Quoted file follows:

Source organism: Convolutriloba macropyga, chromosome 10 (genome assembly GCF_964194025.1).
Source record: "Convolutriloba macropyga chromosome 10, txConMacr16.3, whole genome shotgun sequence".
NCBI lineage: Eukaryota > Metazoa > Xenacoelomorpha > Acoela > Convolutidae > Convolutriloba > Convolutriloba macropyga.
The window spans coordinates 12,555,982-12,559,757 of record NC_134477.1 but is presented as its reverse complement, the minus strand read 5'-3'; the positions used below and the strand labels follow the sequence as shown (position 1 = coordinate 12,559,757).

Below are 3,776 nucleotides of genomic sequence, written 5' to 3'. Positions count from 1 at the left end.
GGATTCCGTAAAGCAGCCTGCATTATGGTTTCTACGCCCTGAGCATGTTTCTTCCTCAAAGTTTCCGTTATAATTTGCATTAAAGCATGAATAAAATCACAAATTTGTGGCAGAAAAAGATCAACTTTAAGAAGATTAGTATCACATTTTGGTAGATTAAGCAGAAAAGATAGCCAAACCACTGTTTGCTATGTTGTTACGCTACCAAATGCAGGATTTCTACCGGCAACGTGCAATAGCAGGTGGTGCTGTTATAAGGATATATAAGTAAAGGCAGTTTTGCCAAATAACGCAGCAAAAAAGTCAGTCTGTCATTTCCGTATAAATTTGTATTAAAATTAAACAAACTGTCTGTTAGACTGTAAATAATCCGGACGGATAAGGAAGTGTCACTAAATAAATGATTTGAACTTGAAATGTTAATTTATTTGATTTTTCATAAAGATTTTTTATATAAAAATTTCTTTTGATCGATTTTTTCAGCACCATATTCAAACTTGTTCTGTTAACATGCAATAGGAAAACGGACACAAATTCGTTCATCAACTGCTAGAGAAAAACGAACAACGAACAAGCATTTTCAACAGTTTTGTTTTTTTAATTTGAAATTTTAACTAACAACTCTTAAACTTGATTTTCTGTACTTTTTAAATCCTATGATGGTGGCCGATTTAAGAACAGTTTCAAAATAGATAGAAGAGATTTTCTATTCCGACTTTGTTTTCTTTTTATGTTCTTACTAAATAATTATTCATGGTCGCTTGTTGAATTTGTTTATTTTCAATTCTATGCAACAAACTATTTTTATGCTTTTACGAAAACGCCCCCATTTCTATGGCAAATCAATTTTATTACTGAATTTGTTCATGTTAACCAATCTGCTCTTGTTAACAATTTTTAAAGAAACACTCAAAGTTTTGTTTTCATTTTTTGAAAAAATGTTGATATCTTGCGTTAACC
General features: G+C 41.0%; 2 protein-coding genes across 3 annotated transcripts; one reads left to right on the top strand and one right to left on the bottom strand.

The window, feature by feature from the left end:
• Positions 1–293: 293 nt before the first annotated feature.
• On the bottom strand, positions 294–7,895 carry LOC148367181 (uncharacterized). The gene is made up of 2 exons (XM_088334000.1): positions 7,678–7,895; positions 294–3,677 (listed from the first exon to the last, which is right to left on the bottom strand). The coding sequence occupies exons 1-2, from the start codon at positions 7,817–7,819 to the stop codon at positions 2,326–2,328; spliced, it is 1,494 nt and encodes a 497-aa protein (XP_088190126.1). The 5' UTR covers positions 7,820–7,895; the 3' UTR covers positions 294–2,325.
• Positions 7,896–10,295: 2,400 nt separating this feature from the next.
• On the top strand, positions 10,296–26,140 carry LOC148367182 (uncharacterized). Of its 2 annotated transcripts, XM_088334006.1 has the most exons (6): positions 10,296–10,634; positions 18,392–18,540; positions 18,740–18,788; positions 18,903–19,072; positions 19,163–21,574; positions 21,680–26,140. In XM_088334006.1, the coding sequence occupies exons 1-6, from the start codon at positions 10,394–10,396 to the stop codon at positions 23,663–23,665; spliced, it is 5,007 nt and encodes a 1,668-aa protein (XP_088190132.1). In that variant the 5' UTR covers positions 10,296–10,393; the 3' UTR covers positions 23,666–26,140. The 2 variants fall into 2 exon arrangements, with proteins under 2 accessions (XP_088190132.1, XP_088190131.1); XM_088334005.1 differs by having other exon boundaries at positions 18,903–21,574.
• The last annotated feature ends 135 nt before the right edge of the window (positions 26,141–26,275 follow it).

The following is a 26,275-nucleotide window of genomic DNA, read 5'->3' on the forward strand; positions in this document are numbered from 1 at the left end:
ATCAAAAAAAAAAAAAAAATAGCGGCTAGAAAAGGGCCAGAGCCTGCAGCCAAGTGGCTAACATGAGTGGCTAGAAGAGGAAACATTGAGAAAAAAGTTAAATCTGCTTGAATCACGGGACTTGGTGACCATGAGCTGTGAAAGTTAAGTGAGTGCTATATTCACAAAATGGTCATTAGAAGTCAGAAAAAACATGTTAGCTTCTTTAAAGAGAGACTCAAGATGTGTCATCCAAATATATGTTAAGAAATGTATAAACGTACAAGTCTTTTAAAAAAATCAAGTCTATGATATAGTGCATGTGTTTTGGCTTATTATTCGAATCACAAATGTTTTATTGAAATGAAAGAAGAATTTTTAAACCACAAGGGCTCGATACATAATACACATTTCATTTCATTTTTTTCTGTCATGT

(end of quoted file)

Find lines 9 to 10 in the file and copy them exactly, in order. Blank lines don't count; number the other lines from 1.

• Positions 1–293: 293 nt before the first annotated feature.
• On the bottom strand, positions 294–7,895 carry LOC148367181 (uncharacterized). The gene is made up of 2 exons (XM_088334000.1): positions 7,678–7,895; positions 294–3,677 (listed from the first exon to the last, which is right to left on the bottom strand). The coding sequence occupies exons 1-2, from the start codon at positions 7,817–7,819 to the stop codon at positions 2,326–2,328; spliced, it is 1,494 nt and encodes a 497-aa protein (XP_088190126.1). The 5' UTR covers positions 7,820–7,895; the 3' UTR covers positions 294–2,325.